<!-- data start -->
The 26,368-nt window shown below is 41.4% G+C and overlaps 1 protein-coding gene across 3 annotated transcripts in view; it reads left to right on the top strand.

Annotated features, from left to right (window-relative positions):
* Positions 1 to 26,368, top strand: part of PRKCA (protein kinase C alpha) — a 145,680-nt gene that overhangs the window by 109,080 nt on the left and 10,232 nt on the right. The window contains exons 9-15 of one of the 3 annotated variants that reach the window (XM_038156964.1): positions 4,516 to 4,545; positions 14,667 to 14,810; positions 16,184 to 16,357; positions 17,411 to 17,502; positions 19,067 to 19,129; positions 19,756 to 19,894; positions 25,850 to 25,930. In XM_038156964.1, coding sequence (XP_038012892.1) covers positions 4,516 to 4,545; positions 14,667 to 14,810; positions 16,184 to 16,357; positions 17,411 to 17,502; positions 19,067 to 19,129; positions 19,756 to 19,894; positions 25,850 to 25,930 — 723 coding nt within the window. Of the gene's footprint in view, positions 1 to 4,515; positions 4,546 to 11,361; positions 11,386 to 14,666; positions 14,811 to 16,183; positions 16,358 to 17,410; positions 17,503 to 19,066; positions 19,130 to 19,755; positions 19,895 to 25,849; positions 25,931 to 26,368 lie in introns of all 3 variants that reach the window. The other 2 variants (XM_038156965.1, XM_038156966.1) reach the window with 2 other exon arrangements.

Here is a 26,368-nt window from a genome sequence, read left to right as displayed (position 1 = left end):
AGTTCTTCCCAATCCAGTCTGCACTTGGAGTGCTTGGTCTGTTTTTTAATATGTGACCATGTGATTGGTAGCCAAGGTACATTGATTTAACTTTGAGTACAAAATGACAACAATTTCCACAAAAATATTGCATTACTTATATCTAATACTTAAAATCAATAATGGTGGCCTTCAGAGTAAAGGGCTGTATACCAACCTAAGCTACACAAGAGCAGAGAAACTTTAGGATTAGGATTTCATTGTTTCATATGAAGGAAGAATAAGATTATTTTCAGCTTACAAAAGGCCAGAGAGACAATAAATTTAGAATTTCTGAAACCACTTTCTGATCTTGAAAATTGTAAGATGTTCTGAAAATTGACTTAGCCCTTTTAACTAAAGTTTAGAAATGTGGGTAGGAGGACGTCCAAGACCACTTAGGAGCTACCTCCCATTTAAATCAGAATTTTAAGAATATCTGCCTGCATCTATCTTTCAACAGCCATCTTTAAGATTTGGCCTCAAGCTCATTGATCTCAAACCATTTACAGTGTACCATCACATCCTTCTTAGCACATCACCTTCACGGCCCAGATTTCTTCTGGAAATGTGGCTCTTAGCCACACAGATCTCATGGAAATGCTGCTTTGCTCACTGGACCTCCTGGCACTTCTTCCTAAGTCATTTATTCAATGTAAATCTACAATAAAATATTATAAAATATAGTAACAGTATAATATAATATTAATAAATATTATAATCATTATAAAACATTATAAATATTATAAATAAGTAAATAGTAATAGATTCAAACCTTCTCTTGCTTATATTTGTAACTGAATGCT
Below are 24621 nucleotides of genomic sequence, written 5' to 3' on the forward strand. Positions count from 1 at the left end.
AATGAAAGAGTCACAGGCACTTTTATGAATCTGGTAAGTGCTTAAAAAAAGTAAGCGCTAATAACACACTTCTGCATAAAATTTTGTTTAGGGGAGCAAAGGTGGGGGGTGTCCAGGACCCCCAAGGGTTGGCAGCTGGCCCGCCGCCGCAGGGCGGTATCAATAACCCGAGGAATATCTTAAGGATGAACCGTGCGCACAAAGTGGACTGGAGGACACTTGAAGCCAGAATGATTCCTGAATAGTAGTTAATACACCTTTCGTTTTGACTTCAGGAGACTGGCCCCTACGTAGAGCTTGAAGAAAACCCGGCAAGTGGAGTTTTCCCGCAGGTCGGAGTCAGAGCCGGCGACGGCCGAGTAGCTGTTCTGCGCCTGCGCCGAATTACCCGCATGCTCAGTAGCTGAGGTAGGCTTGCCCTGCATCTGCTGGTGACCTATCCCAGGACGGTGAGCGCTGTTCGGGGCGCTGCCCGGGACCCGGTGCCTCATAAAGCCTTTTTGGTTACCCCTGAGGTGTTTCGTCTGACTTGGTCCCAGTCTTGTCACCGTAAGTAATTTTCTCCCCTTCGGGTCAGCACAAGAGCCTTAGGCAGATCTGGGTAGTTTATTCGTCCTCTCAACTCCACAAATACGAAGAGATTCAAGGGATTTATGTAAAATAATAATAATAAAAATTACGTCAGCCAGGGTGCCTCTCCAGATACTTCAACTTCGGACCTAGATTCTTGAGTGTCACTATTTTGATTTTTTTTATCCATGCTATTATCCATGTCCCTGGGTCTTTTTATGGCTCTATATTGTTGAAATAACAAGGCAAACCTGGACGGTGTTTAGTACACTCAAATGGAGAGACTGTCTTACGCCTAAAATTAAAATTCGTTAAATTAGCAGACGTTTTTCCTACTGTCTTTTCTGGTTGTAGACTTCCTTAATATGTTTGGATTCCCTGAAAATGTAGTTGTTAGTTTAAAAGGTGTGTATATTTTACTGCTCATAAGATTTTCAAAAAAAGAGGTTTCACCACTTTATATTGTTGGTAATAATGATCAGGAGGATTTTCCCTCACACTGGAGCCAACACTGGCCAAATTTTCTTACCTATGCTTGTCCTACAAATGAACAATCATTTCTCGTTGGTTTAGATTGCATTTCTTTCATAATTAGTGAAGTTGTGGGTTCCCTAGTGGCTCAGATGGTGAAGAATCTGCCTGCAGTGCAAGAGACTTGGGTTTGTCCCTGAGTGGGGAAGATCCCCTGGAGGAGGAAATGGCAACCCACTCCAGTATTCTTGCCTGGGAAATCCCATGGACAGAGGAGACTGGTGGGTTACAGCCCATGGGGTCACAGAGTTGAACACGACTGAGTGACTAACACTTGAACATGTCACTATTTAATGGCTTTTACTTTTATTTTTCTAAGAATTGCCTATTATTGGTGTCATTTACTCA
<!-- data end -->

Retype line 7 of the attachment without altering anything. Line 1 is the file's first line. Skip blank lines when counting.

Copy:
AATGAAAGAGTCACAGGCACTTTTATGAATCTGGTAAGTGCTTAAAAAAAGTAAGCGCTAATAACACACTTCTGCATAAAATTTTGTTTAGGGGAGCAAAGGTGGGGGGTGTCCAGGACCCCCAAGGGTTGGCAGCTGGCCCGCCGCCGCAGGGCGGTATCAATAACCCGAGGAATATCTTAAGGATGAACCGTGCGCACAAAGTGGACTGGAGGACACTTGAAGCCAGAATGATTCCTGAATAGTAGTTAATACACCTTTCGTTTTGACTTCAGGAGACTGGCCCCTACGTAGAGCTTGAAGAAAACCCGGCAAGTGGAGTTTTCCCGCAGGTCGGAGTCAGAGCCGGCGACGGCCGAGTAGCTGTTCTGCGCCTGCGCCGAATTACCCGCATGCTCAGTAGCTGAGGTAGGCTTGCCCTGCATCTGCTGGTGACCTATCCCAGGACGGTGAGCGCTGTTCGGGGCGCTGCCCGGGACCCGGTGCCTCATAAAGCCTTTTTGGTTACCCCTGAGGTGTTTCGTCTGACTTGGTCCCAGTCTTGTCACCGTAAGTAATTTTCTCCCCTTCGGGTCAGCACAAGAGCCTTAGGCAGATCTGGGTAGTTTATTCGTCCTCTCAACTCCACAAATACGAAGAGATTCAAGGGATTTATGTAAAATAATAATAATAAAAATTACGTCAGCCAGGGTGCCTCTCCAGATACTTCAACTTCGGACCTAGATTCTTGAGTGTCACTATTTTGATTTTTTTTATCCATGCTATTATCCATGTCCCTGGGTCTTTTTATGGCTCTATATTGTTGAAATAACAAGGCAAACCTGGACGGTGTTTAGTACACTCAAATGGAGAGACTGTCTTACGCCTAAAATTAAAATTCGTTAAATTAGCAGACGTTTTTCCTACTGTCTTTTCTGGTTGTAGACTTCCTTAATATGTTTGGATTCCCTGAAAATGTAGTTGTTAGTTTAAAAGGTGTGTATATTTTACTGCTCATAAGATTTTCAAAAAAAGAGGTTTCACCACTTTATATTGTTGGTAATAATGATCAGGAGGATTTTCCCTCACACTGGAGCCAACACTGGCCAAATTTTCTTACCTATGCTTGTCCTACAAATGAACAATCATTTCTCGTTGGTTTAGATTGCATTTCTTTCATAATTAGTGAAGTTGTGGGTTCCCTAGTGGCTCAGATGGTGAAGAATCTGCCTGCAGTGCAAGAGACTTGGGTTTGTCCCTGAGTGGGGAAGATCCCCTGGAGGAGGAAATGGCAACCCACTCCAGTATTCTTGCCTGGGAAATCCCATGGACAGAGGAGACTGGTGGGTTACAGCCCATGGGGTCACAGAGTTGAACACGACTGAGTGACTAACACTTGAACATGTCACTATTTAATGGCTTTTACTTTTATTTTTCTAAGAATTGCCTATTATTGGTGTCATTTACTCA